memory. That leads to a major pain the butt when memory gets low.
Nimbus has an even better solution that requires neither versions in
memory or disk garbage collection.

Yeah, I think I know that problem.
> "What I'm considering is extended JavaScript for SQL access (probably
> a hundred ways to do this). The client would pass a JavaScript
> request (or the name of a predefined JavaScript object) to the
> server, the server would execute the given procedure, and return
> whatever the procedure returned to the list. The return might be an
> object, a string or number, or list of records and values, a number
> of lists of records and value, correlated or serial, or whatever."
> As I understand your question, you are looking for a language system
> that (i) easily queries a database (in SQL, from your earlier posts),
> (ii) has the ability to concisely manipulate component queries into
> results, and (iii) can communicate the final result in an easily
> objectifyable format, for example json or xml or whatever. Correct?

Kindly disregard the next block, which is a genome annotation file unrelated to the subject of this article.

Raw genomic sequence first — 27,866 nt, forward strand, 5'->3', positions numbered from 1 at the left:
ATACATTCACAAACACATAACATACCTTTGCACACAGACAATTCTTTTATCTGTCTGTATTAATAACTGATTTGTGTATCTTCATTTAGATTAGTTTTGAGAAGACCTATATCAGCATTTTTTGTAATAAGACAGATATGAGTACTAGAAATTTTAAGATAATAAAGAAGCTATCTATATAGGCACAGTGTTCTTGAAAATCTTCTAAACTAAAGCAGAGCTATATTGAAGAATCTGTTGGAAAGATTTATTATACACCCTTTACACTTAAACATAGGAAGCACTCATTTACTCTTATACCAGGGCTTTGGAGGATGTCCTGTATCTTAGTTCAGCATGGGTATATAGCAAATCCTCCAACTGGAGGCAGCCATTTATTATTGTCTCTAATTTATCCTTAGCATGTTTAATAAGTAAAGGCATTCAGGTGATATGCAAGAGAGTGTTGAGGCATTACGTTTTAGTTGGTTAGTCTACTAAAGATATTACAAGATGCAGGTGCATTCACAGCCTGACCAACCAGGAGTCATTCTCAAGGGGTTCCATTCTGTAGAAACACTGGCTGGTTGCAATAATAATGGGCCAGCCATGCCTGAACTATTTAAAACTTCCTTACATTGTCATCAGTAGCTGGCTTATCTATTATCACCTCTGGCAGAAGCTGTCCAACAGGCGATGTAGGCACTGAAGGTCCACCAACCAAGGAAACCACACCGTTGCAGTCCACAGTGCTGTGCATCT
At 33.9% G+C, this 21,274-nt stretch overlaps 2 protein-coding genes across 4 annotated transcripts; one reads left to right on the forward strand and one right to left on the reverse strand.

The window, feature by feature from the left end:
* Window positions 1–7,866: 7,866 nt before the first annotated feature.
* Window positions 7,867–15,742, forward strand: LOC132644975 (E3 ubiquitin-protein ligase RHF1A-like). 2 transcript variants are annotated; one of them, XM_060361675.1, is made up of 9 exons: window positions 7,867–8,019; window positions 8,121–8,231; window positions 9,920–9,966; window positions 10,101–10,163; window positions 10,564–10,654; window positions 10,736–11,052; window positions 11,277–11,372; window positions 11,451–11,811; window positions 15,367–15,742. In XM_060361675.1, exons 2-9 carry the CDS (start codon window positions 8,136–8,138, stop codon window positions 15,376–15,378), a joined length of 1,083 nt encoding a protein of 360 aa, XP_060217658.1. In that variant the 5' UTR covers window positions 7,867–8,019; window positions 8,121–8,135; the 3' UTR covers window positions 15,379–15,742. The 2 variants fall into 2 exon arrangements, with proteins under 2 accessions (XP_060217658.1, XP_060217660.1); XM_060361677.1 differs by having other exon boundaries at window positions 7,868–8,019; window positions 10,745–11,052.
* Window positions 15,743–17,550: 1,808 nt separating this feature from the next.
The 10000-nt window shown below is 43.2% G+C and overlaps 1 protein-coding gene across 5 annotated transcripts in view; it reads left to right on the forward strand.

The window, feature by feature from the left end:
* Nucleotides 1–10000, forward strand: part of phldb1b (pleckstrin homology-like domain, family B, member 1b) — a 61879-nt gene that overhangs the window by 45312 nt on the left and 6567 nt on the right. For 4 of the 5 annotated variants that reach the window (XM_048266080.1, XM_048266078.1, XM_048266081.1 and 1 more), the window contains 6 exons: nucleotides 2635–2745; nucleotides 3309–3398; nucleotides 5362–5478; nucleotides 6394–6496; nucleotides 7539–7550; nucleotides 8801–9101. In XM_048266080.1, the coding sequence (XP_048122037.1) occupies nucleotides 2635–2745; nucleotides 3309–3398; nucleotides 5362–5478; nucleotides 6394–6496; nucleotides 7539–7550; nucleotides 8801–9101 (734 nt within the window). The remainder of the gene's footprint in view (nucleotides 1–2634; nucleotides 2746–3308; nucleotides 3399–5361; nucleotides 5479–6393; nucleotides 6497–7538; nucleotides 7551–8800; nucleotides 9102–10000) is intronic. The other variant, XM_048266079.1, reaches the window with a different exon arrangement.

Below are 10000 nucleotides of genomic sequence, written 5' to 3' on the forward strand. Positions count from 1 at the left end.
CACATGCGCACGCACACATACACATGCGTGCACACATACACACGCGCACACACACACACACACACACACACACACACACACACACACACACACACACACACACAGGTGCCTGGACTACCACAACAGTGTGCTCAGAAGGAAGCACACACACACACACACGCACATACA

> "JavaScript is a little loosey-goosey on types for my taste, all
> numerics as doubles doesn't please me, but otherwise looks
> interesting. I've never seen an ad hoc database stored procedure that
> I've like. Heavy duty server side stuff is better in Java, but Java
> is a tad heavy for the application."
> I guess that this requirement relates to highly lightweight
> instantiation of procedure execution, in order not to be dependent on
> caching and hence kill high scalability. From this perspective Lua
> may be your best shot, especially as the compilation into bytecode
> can happen on the client or on the web/app server (the compiler is
> only some 35kB). It has a proven JIT compiler into x86 native as well
> (also weighing in at some 35kB).
> "Any other interesting suggestions?"